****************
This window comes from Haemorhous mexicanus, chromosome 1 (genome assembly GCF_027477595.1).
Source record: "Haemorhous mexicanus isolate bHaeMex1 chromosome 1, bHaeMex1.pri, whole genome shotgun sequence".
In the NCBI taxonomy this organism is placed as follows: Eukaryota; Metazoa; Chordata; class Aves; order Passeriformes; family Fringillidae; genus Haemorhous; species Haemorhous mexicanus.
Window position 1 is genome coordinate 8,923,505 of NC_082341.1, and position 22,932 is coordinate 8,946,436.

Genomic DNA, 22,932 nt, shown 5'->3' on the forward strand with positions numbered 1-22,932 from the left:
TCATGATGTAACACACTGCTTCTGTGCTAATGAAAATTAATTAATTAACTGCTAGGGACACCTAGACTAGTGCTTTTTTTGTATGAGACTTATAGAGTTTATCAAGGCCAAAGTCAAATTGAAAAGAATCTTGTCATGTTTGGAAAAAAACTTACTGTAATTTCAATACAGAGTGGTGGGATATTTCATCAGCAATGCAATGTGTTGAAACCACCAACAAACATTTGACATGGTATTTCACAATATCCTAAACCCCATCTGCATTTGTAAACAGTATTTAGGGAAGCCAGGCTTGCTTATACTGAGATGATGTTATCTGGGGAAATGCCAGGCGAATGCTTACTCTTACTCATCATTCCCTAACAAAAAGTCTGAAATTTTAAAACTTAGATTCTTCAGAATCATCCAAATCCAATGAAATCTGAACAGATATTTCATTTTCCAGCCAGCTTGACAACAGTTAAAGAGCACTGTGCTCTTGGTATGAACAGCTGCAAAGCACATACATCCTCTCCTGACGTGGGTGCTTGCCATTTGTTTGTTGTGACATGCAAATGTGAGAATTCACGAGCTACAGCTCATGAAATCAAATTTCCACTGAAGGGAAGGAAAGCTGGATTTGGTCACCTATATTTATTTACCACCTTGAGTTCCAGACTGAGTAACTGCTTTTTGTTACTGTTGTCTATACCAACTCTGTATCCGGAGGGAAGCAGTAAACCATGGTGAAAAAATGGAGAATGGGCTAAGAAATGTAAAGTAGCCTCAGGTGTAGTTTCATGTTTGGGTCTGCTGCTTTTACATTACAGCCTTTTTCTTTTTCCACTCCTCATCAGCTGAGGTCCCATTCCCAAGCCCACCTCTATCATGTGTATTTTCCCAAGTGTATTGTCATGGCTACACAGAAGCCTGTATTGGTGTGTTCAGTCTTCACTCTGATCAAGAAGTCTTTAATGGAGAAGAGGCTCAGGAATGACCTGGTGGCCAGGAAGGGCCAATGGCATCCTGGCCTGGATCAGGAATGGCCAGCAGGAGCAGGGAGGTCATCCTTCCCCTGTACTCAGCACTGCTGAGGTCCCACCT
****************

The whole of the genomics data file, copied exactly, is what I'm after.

This window comes from Haemorhous mexicanus, chromosome 1 (genome assembly GCF_027477595.1).
Source record: "Haemorhous mexicanus isolate bHaeMex1 chromosome 1, bHaeMex1.pri, whole genome shotgun sequence".
In the NCBI taxonomy this organism is placed as follows: Eukaryota; Metazoa; Chordata; class Aves; order Passeriformes; family Fringillidae; genus Haemorhous; species Haemorhous mexicanus.
Window position 1 is genome coordinate 8,923,505 of NC_082341.1, and position 22,932 is coordinate 8,946,436.

Genomic DNA, 22,932 nt, shown 5'->3' on the forward strand with positions numbered 1-22,932 from the left:
TCATGATGTAACACACTGCTTCTGTGCTAATGAAAATTAATTAATTAACTGCTAGGGACACCTAGACTAGTGCTTTTTTTGTATGAGACTTATAGAGTTTATCAAGGCCAAAGTCAAATTGAAAAGAATCTTGTCATGTTTGGAAAAAAACTTACTGTAATTTCAATACAGAGTGGTGGGATATTTCATCAGCAATGCAATGTGTTGAAACCACCAACAAACATTTGACATGGTATTTCACAATATCCTAAACCCCATCTGCATTTGTAAACAGTATTTAGGGAAGCCAGGCTTGCTTATACTGAGATGATGTTATCTGGGGAAATGCCAGGCGAATGCTTACTCTTACTCATCATTCCCTAACAAAAAGTCTGAAATTTTAAAACTTAGATTCTTCAGAATCATCCAAATCCAATGAAATCTGAACAGATATTTCATTTTCCAGCCAGCTTGACAACAGTTAAAGAGCACTGTGCTCTTGGTATGAACAGCTGCAAAGCACATACATCCTCTCCTGACGTGGGTGCTTGCCATTTGTTTGTTGTGACATGCAAATGTGAGAATTCACGAGCTACAGCTCATGAAATCAAATTTCCACTGAAGGGAAGGAAAGCTGGATTTGGTCACCTATATTTATTTACCACCTTGAGTTCCAGACTGAGTAACTGCTTTTTGTTACTGTTGTCTATACCAACTCTGTATCCGGAGGGAAGCAGTAAACCATGGTGAAAAAATGGAGAATGGGCTAAGAAATGTAAAGTAGCCTCAGGTGTAGTTTCATGTTTGGGTCTGCTGCTTTTACATTACAGCCTTTTTCTTTTTCCACTCCTCATCAGCTGAGGTCCCATTCCCAAGCCCACCTCTATCATGTGTATTTTCCCAAGTGTATTGTCATGGCTACACAGAAGCCTGTATTGGTGTGTTCAGTCTTCACTCTGATCAAGAAGTCTTTAATGGAGAAGAGGCTCAGGAATGACCTGGTGGCCAGGAAGGGCCAATGGCATCCTGGCCTGGATCAGGAATGGCCAGCAGGAGCAGGGAGGTCATCCTTCCCCTGTACTCAGCACTGCTGAGGTCCCACCT